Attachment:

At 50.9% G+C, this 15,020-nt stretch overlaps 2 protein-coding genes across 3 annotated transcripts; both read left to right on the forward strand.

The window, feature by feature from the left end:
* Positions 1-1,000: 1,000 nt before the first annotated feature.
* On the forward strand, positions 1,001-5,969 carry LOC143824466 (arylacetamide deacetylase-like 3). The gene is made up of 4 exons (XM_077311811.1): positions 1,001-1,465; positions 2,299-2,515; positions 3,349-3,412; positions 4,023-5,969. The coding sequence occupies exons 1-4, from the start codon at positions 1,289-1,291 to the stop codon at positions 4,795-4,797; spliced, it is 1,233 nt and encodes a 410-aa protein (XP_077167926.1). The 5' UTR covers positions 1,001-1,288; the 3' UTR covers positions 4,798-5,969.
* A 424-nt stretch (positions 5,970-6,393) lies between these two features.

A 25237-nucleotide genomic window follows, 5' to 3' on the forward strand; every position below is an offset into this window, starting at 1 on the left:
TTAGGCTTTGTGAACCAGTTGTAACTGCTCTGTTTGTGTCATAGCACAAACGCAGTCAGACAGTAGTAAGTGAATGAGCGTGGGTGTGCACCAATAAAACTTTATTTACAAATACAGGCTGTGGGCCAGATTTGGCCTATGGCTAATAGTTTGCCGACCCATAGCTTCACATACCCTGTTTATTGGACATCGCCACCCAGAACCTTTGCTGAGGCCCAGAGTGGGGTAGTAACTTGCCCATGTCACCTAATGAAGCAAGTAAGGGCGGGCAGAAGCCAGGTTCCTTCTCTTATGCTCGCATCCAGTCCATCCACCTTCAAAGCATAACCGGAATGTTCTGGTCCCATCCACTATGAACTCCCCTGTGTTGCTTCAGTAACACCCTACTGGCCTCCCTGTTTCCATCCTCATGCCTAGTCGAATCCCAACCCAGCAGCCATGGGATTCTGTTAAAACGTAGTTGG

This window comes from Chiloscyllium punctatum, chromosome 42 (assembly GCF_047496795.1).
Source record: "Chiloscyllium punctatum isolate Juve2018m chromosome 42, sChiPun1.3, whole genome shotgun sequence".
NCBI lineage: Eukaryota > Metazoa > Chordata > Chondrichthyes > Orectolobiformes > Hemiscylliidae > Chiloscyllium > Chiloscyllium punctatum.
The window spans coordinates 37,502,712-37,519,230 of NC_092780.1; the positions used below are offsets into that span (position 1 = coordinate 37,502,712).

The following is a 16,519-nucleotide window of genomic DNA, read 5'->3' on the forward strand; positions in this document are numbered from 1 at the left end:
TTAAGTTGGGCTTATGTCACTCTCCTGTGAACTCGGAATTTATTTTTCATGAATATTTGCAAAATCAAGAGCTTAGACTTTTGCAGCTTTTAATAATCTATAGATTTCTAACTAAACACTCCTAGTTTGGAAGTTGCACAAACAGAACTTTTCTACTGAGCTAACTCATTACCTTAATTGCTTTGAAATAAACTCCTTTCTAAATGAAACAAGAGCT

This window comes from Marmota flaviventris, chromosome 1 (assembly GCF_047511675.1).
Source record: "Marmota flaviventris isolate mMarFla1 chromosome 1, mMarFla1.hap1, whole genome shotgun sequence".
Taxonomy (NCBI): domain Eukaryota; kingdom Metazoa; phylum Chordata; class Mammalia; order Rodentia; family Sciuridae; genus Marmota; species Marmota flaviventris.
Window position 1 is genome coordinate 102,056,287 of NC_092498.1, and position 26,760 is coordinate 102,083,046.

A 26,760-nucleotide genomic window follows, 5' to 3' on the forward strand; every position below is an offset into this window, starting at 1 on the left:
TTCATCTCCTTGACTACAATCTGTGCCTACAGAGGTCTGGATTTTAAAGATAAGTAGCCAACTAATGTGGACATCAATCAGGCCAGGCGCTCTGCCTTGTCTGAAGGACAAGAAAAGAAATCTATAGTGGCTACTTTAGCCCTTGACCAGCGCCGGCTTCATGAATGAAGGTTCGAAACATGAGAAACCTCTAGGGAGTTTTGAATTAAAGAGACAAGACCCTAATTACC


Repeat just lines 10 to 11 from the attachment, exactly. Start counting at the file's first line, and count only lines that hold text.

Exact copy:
NCBI lineage: Eukaryota > Metazoa > Chordata > Chondrichthyes > Orectolobiformes > Hemiscylliidae > Chiloscyllium > Chiloscyllium punctatum.
The window spans coordinates 37,502,712-37,519,230 of NC_092780.1; the positions used below are offsets into that span (position 1 = coordinate 37,502,712).